JTF (just the facts): Six dye-sublimation prints on synthetic fabric stretched over light boxes. The works are dated between 2015–2017 and range in size from 146x58x4 inches to 223x58x4 inches. (Installation shots below.)
Comments/Context: Over the past two decades, New York–based artist Seth Price, now in his mid-40s, has produced, among other items, vacuum-formed relief sculptures of flowers and bomber jackets; music videos (first released on YouTube) that set found imagery—computer animation loops, and military, commercial and news footage—to soundtracks of his own music and readings from his fairy tales; a novel about an artist named Seth Price; a ready-to-wear clothing collection—in collaboration with fashion designer Tim Hamilton—featuring fabrics based on security envelope patterns; an influential critical text on the place of art in the expanded field of distributed media; and an online database containing the profiles of over four thousand art collectors.
Like many of his post–Pictures Generation peers, Price’s work continues earlier Pop, conceptual, and appropriation artists’ preoccupation with mass culture while, at the same time, reflecting on our increasingly fluid media landscape. One of his primary concerns is the interface between us and our technologies—an interest literalized in this exhibition of six tall, narrow light boxes, each covered with fabric printed with a greatly enlarged view of a section of human skin. To make the pieces, Price used a robotic camera to capture thousands of pictures of a small area of a model’s arm or leg. The pictures were then digitally stitched together and—according to the wall text—adjusted by a fashion retoucher.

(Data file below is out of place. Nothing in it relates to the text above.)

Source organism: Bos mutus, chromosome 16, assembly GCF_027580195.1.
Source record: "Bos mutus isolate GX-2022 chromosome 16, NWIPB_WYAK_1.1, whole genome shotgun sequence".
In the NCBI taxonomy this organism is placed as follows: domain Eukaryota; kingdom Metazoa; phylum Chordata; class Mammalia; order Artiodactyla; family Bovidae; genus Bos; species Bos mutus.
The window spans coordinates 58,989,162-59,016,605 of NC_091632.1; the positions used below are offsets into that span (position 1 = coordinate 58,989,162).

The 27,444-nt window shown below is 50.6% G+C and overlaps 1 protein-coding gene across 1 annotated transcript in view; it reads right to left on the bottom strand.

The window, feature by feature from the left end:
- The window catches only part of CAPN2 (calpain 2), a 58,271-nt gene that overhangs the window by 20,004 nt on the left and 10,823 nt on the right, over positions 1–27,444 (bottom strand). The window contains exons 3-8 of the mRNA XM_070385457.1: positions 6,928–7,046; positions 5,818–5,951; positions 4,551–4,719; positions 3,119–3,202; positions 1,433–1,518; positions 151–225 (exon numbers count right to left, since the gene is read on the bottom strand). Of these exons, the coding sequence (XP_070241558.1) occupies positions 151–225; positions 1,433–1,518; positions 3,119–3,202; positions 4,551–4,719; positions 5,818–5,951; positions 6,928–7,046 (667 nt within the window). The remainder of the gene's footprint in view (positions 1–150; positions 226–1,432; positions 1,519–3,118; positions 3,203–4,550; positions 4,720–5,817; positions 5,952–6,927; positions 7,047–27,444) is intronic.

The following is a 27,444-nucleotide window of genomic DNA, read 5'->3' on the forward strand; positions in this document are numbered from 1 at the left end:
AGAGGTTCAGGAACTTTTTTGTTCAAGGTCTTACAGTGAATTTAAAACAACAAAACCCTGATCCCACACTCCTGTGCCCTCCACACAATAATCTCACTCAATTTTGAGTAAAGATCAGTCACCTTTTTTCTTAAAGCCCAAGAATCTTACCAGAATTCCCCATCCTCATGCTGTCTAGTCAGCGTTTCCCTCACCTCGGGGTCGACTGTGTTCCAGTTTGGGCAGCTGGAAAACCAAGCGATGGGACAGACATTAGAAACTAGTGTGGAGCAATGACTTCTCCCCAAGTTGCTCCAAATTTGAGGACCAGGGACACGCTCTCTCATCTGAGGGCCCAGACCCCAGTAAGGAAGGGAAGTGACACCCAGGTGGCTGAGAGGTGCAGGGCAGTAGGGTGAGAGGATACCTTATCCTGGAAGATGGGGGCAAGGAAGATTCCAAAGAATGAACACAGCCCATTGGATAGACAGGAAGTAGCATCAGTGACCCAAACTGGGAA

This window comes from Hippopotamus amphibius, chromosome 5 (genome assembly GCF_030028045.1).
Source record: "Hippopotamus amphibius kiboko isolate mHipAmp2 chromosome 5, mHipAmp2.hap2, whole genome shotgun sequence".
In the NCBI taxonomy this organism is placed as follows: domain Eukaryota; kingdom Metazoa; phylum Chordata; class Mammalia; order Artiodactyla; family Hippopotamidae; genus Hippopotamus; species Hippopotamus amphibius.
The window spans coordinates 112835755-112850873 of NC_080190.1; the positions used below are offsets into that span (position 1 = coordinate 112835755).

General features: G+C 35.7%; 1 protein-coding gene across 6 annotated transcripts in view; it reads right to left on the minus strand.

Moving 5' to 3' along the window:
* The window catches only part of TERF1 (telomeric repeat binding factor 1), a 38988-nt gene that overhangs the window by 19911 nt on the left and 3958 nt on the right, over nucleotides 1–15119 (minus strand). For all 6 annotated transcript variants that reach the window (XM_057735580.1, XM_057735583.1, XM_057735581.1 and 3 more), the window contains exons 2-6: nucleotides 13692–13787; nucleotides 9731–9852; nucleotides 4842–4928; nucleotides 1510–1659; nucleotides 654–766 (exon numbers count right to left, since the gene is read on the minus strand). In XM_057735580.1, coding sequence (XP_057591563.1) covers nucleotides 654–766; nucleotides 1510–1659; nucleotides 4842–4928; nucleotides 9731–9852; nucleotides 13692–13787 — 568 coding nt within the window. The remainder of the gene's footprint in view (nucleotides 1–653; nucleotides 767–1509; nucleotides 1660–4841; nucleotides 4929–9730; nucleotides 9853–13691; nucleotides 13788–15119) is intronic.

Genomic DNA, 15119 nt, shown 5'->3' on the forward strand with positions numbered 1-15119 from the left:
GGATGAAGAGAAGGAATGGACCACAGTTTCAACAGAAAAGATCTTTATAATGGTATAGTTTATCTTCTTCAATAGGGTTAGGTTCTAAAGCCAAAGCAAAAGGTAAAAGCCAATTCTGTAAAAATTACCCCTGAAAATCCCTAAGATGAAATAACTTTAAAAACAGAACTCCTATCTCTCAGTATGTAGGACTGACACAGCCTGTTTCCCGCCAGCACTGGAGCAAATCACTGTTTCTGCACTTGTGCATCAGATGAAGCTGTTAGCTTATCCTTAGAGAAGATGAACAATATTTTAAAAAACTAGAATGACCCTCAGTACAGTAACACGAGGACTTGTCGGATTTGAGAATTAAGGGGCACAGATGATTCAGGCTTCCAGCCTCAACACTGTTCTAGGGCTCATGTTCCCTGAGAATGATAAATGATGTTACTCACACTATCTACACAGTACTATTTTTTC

The resulting images—between 12 and 18 feet high—are both recognizably human and eerily synthetic. A strip of pinkish skin, traced with pale blue veins, seems to dissolve along one edge into rippling blackness. At the bottom of a somewhat darker column of flesh, a blemish—perhaps an age spot—rises like a rocky outcrop in a desert, while digital artifacts hover, like high-level clouds in a satellite photo, over the whole. In some works, the flattening of the limb’s rounded form has resulted in jagged outlines and interior disruptions, intensifying the impression of our outermost layer as a fragile scrim. While they may be perfectly benign, a scattering of black eruptions over a field of softl wrinkles turns another light box into a contemporary memento mori.
These views of others’ bodies are intimate, but not tender. So uncanny are they that the names of the models start to sound less like the names of real people and more like the names given to the health insurance companies, glasses frames, and digital personal assistants that populate our lives. In his art, Price doesn’t moralize about or politicize the darker aspects of today’s infosphere. Rather, his eccentric, multivalent output speaks dispassionately, often brilliantly both of our time and of the human condition.
Collector’s POV: Since this is a museum show, there are of course no posted prices. Seth Price is represented by Petzel Gallery in New York (here). His photographic work has little secondary market history, so gallery retail likely remains the best option for those collectors interested in following up.